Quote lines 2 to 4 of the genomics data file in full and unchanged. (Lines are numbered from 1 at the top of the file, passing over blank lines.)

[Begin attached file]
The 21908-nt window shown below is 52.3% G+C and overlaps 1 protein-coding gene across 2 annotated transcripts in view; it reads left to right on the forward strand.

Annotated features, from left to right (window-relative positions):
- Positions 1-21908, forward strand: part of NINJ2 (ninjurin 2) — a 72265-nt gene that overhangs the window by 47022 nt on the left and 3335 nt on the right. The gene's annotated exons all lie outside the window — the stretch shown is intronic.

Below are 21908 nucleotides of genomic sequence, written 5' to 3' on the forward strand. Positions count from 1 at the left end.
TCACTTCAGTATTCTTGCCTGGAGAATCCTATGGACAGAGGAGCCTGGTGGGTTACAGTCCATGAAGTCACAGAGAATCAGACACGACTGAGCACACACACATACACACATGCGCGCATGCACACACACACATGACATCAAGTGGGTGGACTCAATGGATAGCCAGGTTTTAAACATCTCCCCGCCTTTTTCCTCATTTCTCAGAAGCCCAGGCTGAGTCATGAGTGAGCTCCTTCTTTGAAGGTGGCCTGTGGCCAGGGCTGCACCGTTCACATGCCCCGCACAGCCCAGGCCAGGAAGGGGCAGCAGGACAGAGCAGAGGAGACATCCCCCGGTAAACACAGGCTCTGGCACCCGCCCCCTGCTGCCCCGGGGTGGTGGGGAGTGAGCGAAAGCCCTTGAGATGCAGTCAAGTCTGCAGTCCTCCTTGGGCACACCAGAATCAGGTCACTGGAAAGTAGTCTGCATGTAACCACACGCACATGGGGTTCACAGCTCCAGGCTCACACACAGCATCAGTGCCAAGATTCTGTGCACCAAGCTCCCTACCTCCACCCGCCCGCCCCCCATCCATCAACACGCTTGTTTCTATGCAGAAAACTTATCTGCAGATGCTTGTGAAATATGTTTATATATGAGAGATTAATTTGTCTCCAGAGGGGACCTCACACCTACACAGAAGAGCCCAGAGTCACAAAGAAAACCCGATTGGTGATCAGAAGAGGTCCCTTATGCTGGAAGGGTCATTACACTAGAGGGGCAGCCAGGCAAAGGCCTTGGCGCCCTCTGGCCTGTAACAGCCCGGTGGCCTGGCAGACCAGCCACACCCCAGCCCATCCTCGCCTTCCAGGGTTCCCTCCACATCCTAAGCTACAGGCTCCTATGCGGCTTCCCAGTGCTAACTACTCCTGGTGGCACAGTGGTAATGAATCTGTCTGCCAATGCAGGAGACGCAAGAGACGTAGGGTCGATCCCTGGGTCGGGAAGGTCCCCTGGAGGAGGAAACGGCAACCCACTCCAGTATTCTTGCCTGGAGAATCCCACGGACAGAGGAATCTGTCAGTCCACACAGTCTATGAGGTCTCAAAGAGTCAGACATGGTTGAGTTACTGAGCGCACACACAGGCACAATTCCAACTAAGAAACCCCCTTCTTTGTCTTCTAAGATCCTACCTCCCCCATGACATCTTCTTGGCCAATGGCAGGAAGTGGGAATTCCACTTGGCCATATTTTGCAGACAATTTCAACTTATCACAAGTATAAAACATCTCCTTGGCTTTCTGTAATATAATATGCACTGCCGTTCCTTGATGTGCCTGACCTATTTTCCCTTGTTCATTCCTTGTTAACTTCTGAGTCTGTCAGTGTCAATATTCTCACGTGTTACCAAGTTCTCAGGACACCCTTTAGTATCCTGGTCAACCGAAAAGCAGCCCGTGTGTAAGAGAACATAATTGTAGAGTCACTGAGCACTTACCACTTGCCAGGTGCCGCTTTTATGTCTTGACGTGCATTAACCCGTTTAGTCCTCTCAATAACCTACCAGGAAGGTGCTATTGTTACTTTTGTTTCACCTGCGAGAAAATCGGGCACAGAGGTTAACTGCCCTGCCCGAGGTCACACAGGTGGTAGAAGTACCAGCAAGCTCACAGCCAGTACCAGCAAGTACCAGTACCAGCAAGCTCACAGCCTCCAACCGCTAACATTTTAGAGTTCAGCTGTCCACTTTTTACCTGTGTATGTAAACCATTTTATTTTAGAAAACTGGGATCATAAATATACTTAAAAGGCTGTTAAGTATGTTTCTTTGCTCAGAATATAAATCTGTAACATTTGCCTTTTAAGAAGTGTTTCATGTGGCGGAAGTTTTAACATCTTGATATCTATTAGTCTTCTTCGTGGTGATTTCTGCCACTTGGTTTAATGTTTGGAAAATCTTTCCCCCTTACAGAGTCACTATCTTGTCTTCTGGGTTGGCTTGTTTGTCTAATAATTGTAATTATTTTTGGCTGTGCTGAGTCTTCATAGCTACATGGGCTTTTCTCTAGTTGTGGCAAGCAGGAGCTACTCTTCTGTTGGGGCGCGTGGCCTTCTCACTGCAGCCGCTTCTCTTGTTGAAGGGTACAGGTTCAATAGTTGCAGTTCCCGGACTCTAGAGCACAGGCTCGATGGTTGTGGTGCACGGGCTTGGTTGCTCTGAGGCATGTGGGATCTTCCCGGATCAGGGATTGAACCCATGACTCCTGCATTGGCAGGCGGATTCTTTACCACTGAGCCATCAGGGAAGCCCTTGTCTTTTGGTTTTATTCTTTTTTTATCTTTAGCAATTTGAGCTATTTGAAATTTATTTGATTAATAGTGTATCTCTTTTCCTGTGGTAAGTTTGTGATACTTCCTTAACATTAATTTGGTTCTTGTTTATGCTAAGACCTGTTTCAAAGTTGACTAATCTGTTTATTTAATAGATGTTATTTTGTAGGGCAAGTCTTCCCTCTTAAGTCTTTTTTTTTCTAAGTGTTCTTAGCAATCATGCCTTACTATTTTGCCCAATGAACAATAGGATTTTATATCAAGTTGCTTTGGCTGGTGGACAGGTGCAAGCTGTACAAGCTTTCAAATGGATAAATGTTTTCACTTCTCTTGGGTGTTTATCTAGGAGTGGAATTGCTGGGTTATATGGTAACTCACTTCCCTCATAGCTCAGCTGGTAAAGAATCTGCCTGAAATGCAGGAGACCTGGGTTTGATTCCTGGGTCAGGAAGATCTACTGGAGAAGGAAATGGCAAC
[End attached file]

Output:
Annotated features, from left to right (window-relative positions):
- Positions 1-21908, forward strand: part of NINJ2 (ninjurin 2) — a 72265-nt gene that overhangs the window by 47022 nt on the left and 3335 nt on the right. The gene's annotated exons all lie outside the window — the stretch shown is intronic.

Below are 21908 nucleotides of genomic sequence, written 5' to 3' on the forward strand. Positions count from 1 at the left end.